by Jeremy Reyes|staff writer

Tabletop RPG’s are the epitome of geekdom.

Many hours of the day are spent rolling dice, dungeon delving, and having a good time with your group of friends. I myself, am someone who spends many weekends playing Dungeons and Dragons with my friends either in real life or through a website called Roll20. These types of games are an excellent chance to become someone you’re not. Shoutout to my Hobgoblin Ranger who has slew many a foe with his bow. Here are some tabletop RPGs that you would probably enjoy playing.

Dungeons and Dragons

Dungeons and Dragons, otherwise known as D&D, is the most influential tabletop RPGs of all time. Created by Gary Gygax and Dave Arneson all the way back in 1974, both of them could not have imagined the legacy they would leave behind. D&D is played using a twenty-sided dice, character figures, character sheets, a grid map and a lot of other items that can seem intimidating to a new player. The game is currently in its fifth edition. The best one in my opinion is 3.5e. In D&D you can be anyone from anywhere, play as an Elf Ranger, Tiefling Sorcerer, Half elf Bard, and so many more combinations. You can even play something as silly a Halfling Barbarian-the possibilities are endless. I’ve played D&D for over a year now and I have innumerable stories ranging from epic to hilarious. I highly recommend this to anyone who is interested in Tabletop RPGs.

Shadowrun

In a dystopic future, mega corporations run almost every facet of the world. At the same time, magic has violently returned to the world turning a lot of people into elves, orks, dwarves and other such fantasy creatures. In this dark and dreary world of corporations and cybernetics, criminals known as “Shadowrunners” are employed by corporations to commit crimes such as: corporate espionage, assassinations, and the transportation of less than legal substances. Officially, Shadowrunners don’t exist and are therefore expendable. You have to play carefully or one good shot from an enemy will make you see your god faster than you expected. Though this game is set in the future it mirrors our society with things such as corporations gaining more and more power. I heard this one was kind of difficult to play but it looks really fun.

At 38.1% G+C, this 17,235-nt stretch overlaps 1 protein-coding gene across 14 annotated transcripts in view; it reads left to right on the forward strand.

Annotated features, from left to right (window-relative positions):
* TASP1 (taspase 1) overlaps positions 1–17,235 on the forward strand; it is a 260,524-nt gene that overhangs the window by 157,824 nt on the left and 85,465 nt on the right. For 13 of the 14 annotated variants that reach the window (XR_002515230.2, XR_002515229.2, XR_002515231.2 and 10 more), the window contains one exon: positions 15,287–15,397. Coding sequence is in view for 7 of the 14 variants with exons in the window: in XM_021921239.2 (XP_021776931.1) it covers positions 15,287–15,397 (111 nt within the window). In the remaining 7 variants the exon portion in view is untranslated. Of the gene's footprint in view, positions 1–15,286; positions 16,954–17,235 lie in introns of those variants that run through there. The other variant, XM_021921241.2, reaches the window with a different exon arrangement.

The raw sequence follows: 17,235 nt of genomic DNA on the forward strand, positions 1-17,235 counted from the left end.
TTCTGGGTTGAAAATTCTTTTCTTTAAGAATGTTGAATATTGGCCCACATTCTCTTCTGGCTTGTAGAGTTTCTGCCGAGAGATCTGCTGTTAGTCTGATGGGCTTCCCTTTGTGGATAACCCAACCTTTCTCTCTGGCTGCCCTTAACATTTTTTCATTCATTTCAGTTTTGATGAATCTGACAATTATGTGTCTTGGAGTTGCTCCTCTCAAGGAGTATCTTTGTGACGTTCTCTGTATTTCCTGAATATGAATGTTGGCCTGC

Pathfinder

After the disaster that was D&D fourth edition, a game made through the Open Game Licence was created. This game was known as Pathfinder. Pathfinder held on to the good old ways of D&D third edition but it also came out with its own rules and ways to play. The game has its own unique artwork as well as a fully fleshed out world. Just like in D&D, Pathfinder is played using the D20 system; it also has its own rulebook detailing how to play. I’ve never played Pathfinder or read the rulebooks, but I would be interested in playing it just to see how it’s like. Plus the Grey Maidens, an all-female bodyguard unit looks really cool so that’s an automatic plus.

Starfinder

Have you found all of the paths? Why not look to the sky and go find some stars? From the company that brought you Pathfinder comes the sci-fi epic known as Starfinder. This game still uses traditional fantasy races and all the combat and magic that your adventurous heart desires. You can also fight in spaceships which seems absolutely amazing. Unfortunately, I’ve heard even less about this game than I did Pathfinder, so I don’t really know.

7th Sea

With a description that describes 7th sea as a game of “Swashbuckling and Sorcery,” you know that you are going to get something good. This game is set in a world that resembles old Europe but each country is an exaggerated version of themselves. Even though I’ve never heard of this game until recently, I’m going to guess that most of this game takes place in either the sea or in coastal cities based on the name, and it wouldn’t make any sense for it to be set anywhere else.

 

 

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